Not only was The Goonies a brilliantly written, directed, and acted movie, but it was also so much FUN! The adventures of these kids through the underground world, while being chased by the despicable villains known as the Fratellis, are fascinating to watch. The Goonies is a great cinematic experience. It has everything that anyone who was ever a kid could ever want. Even the elaborate sets are very convincing.
The sense of adventure and hope that are presented in The Goonies is very uplifting and inspiring. The lovable characters are perfectly developed and endlessly entertaining. Many of them, particularly Sean Astin and Corey Feldman, delivered the best performances of their future careers right here in this early adventure film. This movie can be enjoyed by virtually anyone, which is one of its best values. It is truly timeless, and it should not be missed.
I absolutely loved this movie. It was just so much fun to watch when I was a kid and just as much fun when I watched it again as an adult with my own kids. Of course the movie has moments of predictability, and no, the villains aren't all that intimidating...they're actually quite moronic. But that only adds to the charm of this movie as well as its comedic value. Although there are lessons peppered in (don't judge by appearances, right vs. wrong, etc), overall, The Goonies is a wonderful exploration of childhood friendships and imaginations...from Data and his many scientific creations to One Eyed Willy and his pirate ship.
There isn't a character in this movie I didn't fully enjoy watching...you have the dim-witted, evil Fratelli's, heavy-set, melodramatic Chunk, Data with his "booty traps...that's what I said, booby traps" galore, the odd-looking but loveable Sloth, and Mouth with his, well, Mouth. Those are only a few...there are many more. A lot of great lines come from this movie along with memorable moments (the Truffle Shuffle). I've seen The Goonies about a hundred times and I STILL enjoy watching it over and over again.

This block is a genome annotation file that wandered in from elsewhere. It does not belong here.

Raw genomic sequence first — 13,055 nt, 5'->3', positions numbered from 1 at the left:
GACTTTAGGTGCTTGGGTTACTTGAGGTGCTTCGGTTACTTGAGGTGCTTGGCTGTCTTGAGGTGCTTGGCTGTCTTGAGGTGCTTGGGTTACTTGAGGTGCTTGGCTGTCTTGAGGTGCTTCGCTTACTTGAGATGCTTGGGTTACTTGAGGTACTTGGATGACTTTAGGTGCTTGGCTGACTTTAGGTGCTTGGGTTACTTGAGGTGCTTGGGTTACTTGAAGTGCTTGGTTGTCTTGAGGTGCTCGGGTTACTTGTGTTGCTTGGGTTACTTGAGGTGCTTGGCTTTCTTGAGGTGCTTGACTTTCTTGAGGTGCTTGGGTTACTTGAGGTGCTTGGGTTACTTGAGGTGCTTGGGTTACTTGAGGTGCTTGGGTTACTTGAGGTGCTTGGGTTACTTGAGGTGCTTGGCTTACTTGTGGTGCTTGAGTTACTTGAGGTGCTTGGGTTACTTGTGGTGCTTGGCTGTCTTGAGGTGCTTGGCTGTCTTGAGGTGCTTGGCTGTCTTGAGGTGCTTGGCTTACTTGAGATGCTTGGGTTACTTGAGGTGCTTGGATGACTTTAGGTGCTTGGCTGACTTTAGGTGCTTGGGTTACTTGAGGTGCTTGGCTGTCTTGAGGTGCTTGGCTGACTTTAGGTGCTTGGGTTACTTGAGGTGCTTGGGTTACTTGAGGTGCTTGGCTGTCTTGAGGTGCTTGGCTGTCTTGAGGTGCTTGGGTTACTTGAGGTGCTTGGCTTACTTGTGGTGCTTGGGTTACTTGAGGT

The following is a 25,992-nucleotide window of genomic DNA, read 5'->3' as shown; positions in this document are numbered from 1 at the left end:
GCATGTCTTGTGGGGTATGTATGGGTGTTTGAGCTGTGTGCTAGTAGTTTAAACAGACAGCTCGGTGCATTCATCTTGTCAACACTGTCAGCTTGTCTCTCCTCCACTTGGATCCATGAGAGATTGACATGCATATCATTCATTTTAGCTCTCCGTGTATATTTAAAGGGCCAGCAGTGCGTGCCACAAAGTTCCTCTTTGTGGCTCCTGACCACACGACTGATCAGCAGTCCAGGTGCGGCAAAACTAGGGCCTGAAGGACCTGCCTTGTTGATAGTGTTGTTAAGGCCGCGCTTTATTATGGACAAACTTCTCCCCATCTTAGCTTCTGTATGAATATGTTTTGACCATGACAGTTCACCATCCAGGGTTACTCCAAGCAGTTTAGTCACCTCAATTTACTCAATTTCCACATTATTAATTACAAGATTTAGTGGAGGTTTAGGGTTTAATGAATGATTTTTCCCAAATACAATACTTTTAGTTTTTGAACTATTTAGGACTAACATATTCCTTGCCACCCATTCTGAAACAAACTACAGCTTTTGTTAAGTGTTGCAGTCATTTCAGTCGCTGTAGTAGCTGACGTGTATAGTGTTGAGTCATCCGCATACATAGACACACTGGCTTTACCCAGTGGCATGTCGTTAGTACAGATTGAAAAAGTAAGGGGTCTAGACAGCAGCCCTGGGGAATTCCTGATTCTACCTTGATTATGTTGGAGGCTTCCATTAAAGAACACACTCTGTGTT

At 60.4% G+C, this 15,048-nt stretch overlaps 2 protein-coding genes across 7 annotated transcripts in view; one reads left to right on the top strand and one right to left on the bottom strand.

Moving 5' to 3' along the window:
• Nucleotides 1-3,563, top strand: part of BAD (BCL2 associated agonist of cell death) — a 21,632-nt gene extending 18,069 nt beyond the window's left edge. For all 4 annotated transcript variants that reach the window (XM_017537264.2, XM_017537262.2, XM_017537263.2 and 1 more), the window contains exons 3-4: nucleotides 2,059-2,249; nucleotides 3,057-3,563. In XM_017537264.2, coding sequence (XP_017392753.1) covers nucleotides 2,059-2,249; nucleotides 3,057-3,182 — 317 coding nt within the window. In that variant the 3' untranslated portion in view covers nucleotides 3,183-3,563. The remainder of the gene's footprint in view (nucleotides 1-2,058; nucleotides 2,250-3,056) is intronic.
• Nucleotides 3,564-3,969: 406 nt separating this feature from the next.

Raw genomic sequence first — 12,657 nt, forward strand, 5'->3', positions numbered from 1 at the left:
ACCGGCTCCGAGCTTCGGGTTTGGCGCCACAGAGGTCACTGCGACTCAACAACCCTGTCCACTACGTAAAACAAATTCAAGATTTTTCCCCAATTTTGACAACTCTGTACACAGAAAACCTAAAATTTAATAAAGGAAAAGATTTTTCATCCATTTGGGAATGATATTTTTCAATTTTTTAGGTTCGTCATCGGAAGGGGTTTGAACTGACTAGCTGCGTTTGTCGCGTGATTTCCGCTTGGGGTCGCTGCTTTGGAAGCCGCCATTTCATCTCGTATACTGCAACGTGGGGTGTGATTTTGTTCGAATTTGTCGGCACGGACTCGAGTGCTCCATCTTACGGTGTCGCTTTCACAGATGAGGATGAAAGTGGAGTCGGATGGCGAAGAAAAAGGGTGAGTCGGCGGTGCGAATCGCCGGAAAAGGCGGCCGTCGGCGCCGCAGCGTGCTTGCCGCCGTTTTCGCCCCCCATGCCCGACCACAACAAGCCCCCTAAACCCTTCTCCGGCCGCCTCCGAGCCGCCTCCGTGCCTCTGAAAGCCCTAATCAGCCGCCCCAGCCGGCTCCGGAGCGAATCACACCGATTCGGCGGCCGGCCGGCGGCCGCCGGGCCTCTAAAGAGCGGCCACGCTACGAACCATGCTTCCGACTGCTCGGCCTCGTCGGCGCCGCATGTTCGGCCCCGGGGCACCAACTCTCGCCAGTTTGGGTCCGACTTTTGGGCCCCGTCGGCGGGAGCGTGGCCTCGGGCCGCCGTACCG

This is absolutely a pure, fun-filled movie to enjoy with your kids, grandkids, nieces and nephews, or simply by yourself. Hang on and enjoy the ride! The Goonies earns a solid 5 out of 5 stars!
I love all the characters from The Goonies. Chunk is my fav (truffle shuffle, hostage crisis, Dead things Mikey! Dead Things!, and when he starts spatting off Hebrew when he is captured by the Frattellis). Its amazing to see the changes in Josh Brolin (Brandon) from back then to his performances today.
I have this movie although it must be a edited version because I heard there was an octopus scene in the uncut version.. Haven't seen it yet.
I heard they were going to make a sequel.. My question.. Why!?! Don't ruin a good thing. Leave it alone and walk away. Resist all urges for a money-grubbing "typical hollywood second release" scenario.
I love the music from The Goonies as I am a huge 80's music fan.
Lastly, the scene is beautiful. I live in Portland, Oregon and have traveled to Astoria several times.. It is a pitty to know that the last time I was in Astoria, the house featured in the movie was run-down and looked to be vacant.
When the most comprehensible lines of dialogue in the whole film come from a mentally disabled, drooling freak called Sloth and a character played by Anne Ramsey, then I know I'm in for a rough time. Quite why Spielberg and Donner opted for such an obnoxious collection of unruly brats for this film I'll never understand, the kids' incessant unintelligible screaming seriously grating on the nerves. Until now, I've always had time for Corey Feldman and Sean Astin, but here they are mostly unbearable; even worse are Ke Huy Quan as amateur inventor Data and loud-mouthed tub of lard Chunk, played by Jeff Cohen, both of whom deliver utterly charmless performances.